DisplayLink, a company well established in the market of USB peripherals, has shown off a device at IDF that is capable of sending 4K 'Ultra HD' (3840 x 2160) video through both USB 2.0 and USB 3.0. The feat is achieved through dynamic data compression on a chip developed by DisplayLink; a chip which is also capable of driving multiple 4K displays and providing other connectivity features.

Engadget saw the device in action, and claimed that 4K video sent through USB 3.0 is perfectly smooth. USB 2.0, with considerably lower bandwidth, is less perfect, with the device dropping frames occasionally, although Engadget still calls it "quite watchable".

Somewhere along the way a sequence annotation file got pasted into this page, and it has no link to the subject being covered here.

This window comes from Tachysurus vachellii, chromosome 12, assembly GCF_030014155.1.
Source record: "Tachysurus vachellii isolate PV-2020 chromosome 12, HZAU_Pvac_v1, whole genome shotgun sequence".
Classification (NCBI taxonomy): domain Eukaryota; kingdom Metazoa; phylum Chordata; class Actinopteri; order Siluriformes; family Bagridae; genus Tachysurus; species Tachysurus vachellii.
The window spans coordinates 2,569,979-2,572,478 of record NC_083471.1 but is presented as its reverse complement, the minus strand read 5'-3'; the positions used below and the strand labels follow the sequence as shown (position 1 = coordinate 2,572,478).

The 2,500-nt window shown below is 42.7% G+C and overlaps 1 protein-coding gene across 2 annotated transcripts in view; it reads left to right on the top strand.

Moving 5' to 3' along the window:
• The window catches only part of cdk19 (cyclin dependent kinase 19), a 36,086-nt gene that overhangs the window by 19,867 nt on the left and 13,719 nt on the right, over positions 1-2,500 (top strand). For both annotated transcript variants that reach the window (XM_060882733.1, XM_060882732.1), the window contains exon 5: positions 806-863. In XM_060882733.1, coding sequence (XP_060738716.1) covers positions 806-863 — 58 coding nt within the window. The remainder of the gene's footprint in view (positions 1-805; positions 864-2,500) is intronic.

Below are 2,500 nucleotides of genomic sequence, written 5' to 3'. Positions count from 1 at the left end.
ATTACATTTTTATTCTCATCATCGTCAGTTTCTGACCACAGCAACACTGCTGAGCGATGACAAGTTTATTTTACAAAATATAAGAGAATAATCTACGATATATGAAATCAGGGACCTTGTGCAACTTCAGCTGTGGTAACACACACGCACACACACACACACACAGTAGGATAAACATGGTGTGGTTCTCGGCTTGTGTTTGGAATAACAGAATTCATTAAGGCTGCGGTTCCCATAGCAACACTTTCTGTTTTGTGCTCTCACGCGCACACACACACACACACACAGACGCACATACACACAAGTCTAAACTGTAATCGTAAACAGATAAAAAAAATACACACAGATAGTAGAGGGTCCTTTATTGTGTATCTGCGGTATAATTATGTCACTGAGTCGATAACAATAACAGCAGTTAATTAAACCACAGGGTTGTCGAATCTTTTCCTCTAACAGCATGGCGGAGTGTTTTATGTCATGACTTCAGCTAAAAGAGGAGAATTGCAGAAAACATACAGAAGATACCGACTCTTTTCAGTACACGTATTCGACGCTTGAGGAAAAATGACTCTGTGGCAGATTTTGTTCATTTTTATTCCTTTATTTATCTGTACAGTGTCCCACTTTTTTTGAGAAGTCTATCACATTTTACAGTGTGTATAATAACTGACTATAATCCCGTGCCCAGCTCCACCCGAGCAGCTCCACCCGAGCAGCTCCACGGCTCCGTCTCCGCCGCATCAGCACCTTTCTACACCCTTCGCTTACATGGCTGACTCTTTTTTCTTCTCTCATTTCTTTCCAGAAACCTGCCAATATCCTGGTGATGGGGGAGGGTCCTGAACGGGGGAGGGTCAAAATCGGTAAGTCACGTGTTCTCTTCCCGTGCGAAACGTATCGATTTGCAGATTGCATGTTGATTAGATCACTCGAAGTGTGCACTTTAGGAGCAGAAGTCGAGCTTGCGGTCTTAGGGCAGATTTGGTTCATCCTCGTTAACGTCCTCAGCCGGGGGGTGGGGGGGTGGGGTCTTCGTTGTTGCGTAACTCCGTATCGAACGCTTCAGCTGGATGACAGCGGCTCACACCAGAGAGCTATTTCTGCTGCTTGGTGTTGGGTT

Sending 4K video through USB 3.0 is no easy feat. Transmitting content with such a high resolution requires at least HDMI 1.4, which provides a maximum bandwidth of 10.2 Gbps: more than twice that of USB 3.0's throughput (5 Gbps). Even more impressive is how DisplayLink managed to get 4K compressed down to under 480 Mbit/s - the maximum throughput provided by USB 2.0 - without making the content completely unwatchable.

DisplayLink's new chip is also capable of sending 4K and 1080p content over wireless networks, with 1080p functioning over Wi-Fi 802.11ac and 4K over 802.11ad. The company is hoping the chip can be used to push 4K over the more widely available 802.11ac standard, but currently that's still in the works.

With the new devices, DisplayLink is aiming to provide 4K video output to systems that don't have native 4K output. They aren't saying when devices implementing the technology will be available, but hopefully it won't be too far away.